U.S. Senator and Democratic presidential hopeful Barack Obama is set to make an appearance in France and Britain Friday, where he is expected to receive the same warm welcome the Germans gave him Thursday.
But despite his overwhelming reception -- 200,000-plus turned out to hear and see him -- analysts are saying some parts of his highly anticipated message in Berlin may not resonate with Europeans.
Most notably, his warning that "Americans and Europeans alike will be required to do more - not less" on security. Also, he insisted that "we must renew our resolve" to defeat the Taliban and declared that Afghanistan needs "our troops and your troops."
That could prove awkward to Germany and other countries -- the mission in Afghanistan is unpopular with Europeans.
Before meeting with Obama German Chancellor Angela Merkel said she would "make it clear that Germany is not shirking a strengthened commitment, but also will make our limits very clear - just as I have with the current president."
German media hasn't warmed to the idea of committing more to the Afghanistan mission either.
"He explicitly called for German soldiers for Afghanistan - he did not say 'more soldiers' but that was what he meant," commentator Reymer Kluever wrote for the newspaper Sueddeutsche Zeitung. "And Obama also indicated this: he will want support as president to wind up the Iraq adventure. Obama will be expensive for Germany."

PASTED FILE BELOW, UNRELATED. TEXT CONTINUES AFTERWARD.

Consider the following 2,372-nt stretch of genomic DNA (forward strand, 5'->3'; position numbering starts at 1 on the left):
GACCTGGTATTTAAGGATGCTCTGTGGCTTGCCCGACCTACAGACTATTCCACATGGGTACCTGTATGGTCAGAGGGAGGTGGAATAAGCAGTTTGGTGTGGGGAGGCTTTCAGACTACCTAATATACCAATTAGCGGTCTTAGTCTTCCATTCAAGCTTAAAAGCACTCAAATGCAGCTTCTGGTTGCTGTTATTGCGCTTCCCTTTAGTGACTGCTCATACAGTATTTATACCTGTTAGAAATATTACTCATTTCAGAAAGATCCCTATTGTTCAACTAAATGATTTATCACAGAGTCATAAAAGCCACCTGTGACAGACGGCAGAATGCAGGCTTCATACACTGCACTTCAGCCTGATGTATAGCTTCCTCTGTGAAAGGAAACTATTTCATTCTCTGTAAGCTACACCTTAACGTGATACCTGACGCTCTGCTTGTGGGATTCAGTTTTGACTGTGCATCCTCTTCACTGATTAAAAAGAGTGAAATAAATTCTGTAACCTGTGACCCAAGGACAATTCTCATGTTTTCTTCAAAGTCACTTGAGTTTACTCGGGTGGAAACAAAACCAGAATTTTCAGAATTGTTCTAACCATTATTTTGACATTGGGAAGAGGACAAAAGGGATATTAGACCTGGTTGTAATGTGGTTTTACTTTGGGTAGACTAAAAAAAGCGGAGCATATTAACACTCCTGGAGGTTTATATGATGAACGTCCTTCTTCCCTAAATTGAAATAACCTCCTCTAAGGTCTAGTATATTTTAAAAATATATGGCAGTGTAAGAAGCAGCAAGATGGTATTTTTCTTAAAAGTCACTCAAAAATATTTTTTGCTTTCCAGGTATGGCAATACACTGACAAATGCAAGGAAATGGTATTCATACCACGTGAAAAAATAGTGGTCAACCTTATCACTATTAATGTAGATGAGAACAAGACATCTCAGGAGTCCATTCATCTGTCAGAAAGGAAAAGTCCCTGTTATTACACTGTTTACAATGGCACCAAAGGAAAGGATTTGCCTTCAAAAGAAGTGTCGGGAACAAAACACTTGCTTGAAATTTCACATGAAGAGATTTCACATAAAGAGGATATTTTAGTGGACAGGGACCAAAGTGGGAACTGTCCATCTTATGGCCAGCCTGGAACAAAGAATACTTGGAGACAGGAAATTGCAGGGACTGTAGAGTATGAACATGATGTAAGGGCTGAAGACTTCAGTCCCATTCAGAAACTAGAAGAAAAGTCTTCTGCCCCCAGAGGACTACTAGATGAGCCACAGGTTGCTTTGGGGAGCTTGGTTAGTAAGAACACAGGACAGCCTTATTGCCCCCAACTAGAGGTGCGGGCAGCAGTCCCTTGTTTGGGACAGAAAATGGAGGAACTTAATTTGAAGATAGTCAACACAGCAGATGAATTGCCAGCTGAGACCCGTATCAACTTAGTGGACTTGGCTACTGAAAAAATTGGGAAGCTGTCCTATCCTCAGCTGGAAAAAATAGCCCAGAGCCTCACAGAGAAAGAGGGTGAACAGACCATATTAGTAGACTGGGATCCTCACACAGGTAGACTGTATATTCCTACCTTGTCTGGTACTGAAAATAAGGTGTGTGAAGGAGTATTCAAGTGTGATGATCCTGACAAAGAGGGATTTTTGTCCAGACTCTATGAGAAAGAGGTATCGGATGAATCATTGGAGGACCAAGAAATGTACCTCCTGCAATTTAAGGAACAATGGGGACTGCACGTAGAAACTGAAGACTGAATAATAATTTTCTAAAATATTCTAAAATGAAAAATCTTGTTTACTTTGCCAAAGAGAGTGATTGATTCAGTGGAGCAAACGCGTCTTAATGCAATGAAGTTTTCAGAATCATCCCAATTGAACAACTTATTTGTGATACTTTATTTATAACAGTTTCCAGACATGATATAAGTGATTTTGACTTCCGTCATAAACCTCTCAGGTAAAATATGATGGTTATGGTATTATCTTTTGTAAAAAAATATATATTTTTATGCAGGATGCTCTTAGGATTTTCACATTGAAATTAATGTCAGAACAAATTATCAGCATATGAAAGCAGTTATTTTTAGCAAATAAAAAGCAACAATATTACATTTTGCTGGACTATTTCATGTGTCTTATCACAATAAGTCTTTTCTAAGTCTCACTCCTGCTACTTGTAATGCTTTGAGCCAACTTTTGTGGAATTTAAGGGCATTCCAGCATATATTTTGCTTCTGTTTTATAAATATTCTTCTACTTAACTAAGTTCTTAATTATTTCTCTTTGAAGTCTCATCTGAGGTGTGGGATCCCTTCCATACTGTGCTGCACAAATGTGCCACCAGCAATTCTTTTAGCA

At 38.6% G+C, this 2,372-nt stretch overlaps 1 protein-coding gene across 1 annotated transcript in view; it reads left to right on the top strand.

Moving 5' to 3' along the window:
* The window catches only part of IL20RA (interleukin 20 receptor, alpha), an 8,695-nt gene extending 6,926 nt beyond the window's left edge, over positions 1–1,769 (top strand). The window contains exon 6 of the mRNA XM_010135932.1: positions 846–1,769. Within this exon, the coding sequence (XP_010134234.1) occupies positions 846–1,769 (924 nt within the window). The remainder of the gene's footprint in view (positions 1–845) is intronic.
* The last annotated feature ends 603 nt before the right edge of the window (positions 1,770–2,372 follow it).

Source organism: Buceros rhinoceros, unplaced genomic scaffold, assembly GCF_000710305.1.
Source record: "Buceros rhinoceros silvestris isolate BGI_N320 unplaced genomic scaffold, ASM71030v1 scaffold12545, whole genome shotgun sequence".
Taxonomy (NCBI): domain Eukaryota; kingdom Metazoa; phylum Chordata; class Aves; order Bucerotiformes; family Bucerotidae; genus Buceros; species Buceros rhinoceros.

The German news magazine Der Spiegel wrote on its Web site: "He will call in help from the Germans, British and French in Afghanistan and Iraq. He is unlikely to let NATO off the hook - therein lies the peril of the engaging 'we' and the catchy 'Yes, we can."
Even though the foreign press is taking a hard look at what Obama is saying, it's clear that Europeans have a strong desire to heal the trans-Atlantic rift and many consider the Democratic candidate the right man for the job.
Obama headed on to France on Friday, where many Parisians were excited about his visit.
"Everything is new, for one thing his skin color, it really brings something, especially to the States and to the whole world as well. I think he has ideas, I think he can bring a lot," one local resident told AP Television.
"This shows that in today's biggest world power, changes can happen, and that's a really good thing," said another.
Obama is expected to have a news conference with French President Nicolas Sarkozy.
Source: The Associated Press, ABC News